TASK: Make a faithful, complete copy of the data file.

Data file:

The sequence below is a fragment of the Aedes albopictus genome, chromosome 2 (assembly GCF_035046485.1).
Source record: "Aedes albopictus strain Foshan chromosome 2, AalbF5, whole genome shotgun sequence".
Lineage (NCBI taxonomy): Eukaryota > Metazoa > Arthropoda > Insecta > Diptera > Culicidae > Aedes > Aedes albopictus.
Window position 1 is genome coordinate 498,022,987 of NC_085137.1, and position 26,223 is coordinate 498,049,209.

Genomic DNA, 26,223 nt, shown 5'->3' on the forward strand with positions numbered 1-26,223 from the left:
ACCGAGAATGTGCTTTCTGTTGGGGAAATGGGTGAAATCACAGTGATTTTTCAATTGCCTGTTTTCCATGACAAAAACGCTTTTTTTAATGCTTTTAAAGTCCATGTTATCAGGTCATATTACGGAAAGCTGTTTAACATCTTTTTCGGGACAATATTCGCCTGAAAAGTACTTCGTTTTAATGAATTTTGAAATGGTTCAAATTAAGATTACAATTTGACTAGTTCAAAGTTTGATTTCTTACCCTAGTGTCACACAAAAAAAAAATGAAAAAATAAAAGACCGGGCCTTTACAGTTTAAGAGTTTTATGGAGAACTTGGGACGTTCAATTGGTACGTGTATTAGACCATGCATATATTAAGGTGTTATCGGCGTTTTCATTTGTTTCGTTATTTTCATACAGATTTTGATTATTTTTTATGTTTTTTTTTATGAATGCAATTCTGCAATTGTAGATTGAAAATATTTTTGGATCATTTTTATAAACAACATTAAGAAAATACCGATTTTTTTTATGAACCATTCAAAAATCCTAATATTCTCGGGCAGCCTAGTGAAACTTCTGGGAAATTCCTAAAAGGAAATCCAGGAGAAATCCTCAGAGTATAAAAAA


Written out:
The sequence below is a fragment of the Aedes albopictus genome, chromosome 2 (assembly GCF_035046485.1).
Source record: "Aedes albopictus strain Foshan chromosome 2, AalbF5, whole genome shotgun sequence".
Lineage (NCBI taxonomy): Eukaryota > Metazoa > Arthropoda > Insecta > Diptera > Culicidae > Aedes > Aedes albopictus.
Window position 1 is genome coordinate 498,022,987 of NC_085137.1, and position 26,223 is coordinate 498,049,209.

Genomic DNA, 26,223 nt, shown 5'->3' on the forward strand with positions numbered 1-26,223 from the left:
ACCGAGAATGTGCTTTCTGTTGGGGAAATGGGTGAAATCACAGTGATTTTTCAATTGCCTGTTTTCCATGACAAAAACGCTTTTTTTAATGCTTTTAAAGTCCATGTTATCAGGTCATATTACGGAAAGCTGTTTAACATCTTTTTCGGGACAATATTCGCCTGAAAAGTACTTCGTTTTAATGAATTTTGAAATGGTTCAAATTAAGATTACAATTTGACTAGTTCAAAGTTTGATTTCTTACCCTAGTGTCACACAAAAAAAAAATGAAAAAATAAAAGACCGGGCCTTTACAGTTTAAGAGTTTTATGGAGAACTTGGGACGTTCAATTGGTACGTGTATTAGACCATGCATATATTAAGGTGTTATCGGCGTTTTCATTTGTTTCGTTATTTTCATACAGATTTTGATTATTTTTTATGTTTTTTTTTATGAATGCAATTCTGCAATTGTAGATTGAAAATATTTTTGGATCATTTTTATAAACAACATTAAGAAAATACCGATTTTTTTTATGAACCATTCAAAAATCCTAATATTCTCGGGCAGCCTAGTGAAACTTCTGGGAAATTCCTAAAAGGAAATCCAGGAGAAATCCTCAGAGTATAAAAAA